Closed cell elastomeric foam has been successfully used as pipe insulation since it was patented in 1954. Available in a wide range of shapes and thicknesses, elastomeric foam can be easily manipulated to fit snugly around all kinds of equipment, from residential piping to large commercial chillers. There are closed cell elastomeric foams that meet all of the code requirements, fire ratings, noise blocking, and efficiency standards for a variety of applications, including the following:
Refrigeration piping, hot and cold water lines, and chilled water piping
Interior and exterior duct systems
Mechanical systems in industrial, pharmaceutical, and marine and offshore applications
Over the years, there have been several advances in the production of elastomeric foam, making it suitable for particularly demanding applications. These advances include:
a non-halogen foam suitable for use on stainless steel at high-temperature applications (up to 250ºF);
high-temperature foams suitable for up to 300ºF;
availability of more colors, including white, which saves users the extra time and expense of priming or painting on indoor applications; and
laminated products for exterior applications where insulation would be subjected to ultraviolet (UV) exposure, weather, and physical abuse.
Perhaps one of the most exciting advances in elastomeric foam is the recent availability of insulation with a built-in antimicrobial additive.
Moisture resistance remains closed cell elastomeric foam insulation’s strongest selling point when compared to other insulating materials. This also makes it great for below ambient applications, where condensation is an issue. Solid thermal performance, user-friendly installation, durability, and appealing IAQ characteristics make it suitable for the full range of HVAC, refrigeration, and plumbing applications. The product will not absorb moisture, or trap dirt or debris that supports the growth of mold. It is a fiber-free, formaldehyde-free, low-VOC material, so it is a good candidate for those facilities that are especially concerned with IAQ.
This article appeared in the March 2008
issue of Insulation Outlook.
Want to respond to this article? Interested in authoring an article for a future issue of Insulation Outlook? Contact the Editor
Mike Resetar is the Technical Manager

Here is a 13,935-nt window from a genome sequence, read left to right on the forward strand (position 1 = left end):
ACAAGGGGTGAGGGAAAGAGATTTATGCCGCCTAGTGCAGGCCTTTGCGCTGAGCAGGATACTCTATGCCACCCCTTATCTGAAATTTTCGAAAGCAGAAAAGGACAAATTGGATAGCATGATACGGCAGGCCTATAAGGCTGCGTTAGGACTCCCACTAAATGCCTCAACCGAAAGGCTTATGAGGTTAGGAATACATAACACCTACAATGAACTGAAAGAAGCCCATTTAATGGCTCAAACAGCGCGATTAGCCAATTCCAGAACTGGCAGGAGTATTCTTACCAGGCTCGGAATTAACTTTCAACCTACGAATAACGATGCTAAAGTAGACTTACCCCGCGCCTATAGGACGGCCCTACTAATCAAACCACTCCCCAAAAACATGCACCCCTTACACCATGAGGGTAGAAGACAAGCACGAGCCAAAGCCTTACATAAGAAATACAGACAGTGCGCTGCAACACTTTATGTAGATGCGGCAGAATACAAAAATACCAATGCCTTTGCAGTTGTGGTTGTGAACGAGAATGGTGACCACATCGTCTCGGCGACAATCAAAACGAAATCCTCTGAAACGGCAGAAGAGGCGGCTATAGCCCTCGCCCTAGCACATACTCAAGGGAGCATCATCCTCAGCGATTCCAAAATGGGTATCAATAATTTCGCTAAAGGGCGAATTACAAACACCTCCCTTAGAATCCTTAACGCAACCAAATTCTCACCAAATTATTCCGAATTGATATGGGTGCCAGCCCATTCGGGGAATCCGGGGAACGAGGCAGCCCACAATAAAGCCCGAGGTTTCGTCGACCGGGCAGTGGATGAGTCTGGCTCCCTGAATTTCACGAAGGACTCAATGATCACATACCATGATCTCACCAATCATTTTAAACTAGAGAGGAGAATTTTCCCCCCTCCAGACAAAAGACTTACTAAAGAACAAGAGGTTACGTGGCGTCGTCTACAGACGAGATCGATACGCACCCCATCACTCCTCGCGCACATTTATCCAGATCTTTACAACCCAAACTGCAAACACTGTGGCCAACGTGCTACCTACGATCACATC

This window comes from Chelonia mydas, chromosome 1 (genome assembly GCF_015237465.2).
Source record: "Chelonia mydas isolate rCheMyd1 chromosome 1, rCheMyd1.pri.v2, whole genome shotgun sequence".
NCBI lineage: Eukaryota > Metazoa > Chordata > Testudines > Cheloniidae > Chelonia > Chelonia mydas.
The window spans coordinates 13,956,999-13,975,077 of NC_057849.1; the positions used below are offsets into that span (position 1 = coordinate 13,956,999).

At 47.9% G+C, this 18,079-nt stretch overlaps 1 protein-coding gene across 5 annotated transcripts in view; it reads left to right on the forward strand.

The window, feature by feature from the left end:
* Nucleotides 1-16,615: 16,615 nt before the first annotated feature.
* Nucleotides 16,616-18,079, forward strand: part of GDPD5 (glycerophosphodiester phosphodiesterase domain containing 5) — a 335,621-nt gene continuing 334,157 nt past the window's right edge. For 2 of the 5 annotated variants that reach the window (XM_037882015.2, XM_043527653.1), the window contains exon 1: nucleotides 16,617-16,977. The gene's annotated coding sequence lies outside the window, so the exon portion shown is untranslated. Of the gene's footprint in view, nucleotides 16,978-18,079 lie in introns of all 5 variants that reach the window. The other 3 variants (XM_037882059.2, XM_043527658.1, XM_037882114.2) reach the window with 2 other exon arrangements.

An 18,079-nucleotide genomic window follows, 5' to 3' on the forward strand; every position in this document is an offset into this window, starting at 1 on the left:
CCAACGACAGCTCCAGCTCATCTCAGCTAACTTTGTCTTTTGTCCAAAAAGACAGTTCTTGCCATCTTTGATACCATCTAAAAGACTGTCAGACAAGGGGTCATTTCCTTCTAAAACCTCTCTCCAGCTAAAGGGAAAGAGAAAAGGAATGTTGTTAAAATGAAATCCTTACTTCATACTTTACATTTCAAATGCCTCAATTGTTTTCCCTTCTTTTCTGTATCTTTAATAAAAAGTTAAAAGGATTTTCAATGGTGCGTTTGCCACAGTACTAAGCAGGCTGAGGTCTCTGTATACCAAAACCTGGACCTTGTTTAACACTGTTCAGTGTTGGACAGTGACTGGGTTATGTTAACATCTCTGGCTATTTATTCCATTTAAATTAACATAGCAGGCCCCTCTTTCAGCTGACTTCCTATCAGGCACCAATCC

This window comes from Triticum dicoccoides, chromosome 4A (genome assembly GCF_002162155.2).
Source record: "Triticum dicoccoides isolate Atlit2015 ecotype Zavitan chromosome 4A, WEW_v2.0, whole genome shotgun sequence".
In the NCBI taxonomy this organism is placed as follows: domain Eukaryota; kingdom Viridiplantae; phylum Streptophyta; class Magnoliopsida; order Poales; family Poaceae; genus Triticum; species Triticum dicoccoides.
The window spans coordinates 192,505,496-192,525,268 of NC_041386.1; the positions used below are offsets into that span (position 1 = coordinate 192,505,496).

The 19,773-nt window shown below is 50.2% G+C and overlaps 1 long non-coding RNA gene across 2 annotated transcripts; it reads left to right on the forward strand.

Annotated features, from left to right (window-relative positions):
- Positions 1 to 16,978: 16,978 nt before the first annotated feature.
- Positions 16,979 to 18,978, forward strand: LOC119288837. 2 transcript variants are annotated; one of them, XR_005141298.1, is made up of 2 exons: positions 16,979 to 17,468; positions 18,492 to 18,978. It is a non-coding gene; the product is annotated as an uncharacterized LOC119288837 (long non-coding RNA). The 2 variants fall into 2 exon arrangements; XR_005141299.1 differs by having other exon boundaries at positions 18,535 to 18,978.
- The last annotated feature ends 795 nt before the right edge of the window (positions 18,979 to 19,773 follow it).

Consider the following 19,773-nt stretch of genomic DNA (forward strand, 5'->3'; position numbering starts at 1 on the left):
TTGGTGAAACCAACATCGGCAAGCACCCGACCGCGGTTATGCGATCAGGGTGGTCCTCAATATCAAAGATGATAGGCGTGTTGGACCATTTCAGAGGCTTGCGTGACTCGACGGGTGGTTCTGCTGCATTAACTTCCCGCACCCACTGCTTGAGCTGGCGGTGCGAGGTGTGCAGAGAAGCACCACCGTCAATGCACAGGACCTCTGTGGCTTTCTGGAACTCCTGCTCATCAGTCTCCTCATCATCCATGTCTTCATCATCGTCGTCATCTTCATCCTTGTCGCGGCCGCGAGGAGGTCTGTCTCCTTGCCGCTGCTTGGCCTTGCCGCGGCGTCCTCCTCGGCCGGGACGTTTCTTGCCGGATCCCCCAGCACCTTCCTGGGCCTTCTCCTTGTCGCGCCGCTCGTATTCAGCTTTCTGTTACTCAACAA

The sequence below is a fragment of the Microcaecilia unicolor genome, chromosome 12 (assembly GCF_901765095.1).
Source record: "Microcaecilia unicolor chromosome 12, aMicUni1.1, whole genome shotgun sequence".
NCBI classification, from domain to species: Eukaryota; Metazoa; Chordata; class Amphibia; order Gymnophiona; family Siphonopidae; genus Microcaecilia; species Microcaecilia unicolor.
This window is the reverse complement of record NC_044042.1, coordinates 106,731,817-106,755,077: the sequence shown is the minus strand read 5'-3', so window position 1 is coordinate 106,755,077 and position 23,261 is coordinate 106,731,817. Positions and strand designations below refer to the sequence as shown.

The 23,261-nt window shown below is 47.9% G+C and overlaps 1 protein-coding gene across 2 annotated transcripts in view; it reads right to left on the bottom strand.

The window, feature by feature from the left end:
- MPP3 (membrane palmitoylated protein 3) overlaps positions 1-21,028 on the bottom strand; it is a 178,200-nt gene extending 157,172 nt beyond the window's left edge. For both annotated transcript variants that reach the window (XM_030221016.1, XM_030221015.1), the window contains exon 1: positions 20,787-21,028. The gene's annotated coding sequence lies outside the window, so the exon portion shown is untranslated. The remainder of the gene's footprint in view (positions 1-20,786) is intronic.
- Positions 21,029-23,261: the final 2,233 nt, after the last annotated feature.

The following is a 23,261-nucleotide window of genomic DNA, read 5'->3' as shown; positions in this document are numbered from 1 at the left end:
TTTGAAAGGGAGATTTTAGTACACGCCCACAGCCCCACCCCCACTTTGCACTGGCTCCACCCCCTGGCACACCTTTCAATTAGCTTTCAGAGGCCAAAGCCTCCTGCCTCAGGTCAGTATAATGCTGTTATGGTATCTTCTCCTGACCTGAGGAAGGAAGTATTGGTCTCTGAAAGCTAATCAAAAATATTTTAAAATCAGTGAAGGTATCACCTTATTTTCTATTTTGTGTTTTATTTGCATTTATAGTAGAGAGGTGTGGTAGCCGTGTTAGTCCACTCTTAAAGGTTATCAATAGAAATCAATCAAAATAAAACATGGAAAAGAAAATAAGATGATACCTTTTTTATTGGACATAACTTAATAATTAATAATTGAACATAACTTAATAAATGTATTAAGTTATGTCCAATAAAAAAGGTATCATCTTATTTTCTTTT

for Armacell LLC. He has 34 years of
experience, mainly working with
Elastomeric and Polyethylene,
including managing three manufacturing
plant start ups. Under Mr. Resetar
direction as the North American
Quality Manager, all Armacell plants
were ISO 9001: 2000 certified. Mr.
Resetar can be reached at 919-304-8908
or at email@example.com<
Click Photo to Enlarge
All properties are for the generic material type and will vary by grade and by manufacturer. All properties should be verified with individual manufacturers. Properties that are not stated may or may not be an indication that a material is not appropriate for applications depending on that property. This should be verified with the specific manufacturer.
Surface burning characteristics are valid for 1-inch thickness; verify results for type and any other thickness with the manufacturer.
When a property is out of the specified usage range, it is shown by N/A3. Properties that are not listed or stated are so shown.
All properties listed are for the core insulation material only and may not be indicative of the performance of an insulation system, including vapor retarders, adhesives, and sealants.
Many materials can be used for applications outside of the ranges listed, but additional precautions must be followed. The specific manufacturer should be consulted for detailed recommendations.
Some values, such as specific thermal conductivities at various mean temperatures, may be interpolated value.
This chart has been established for products with current ASTM standards.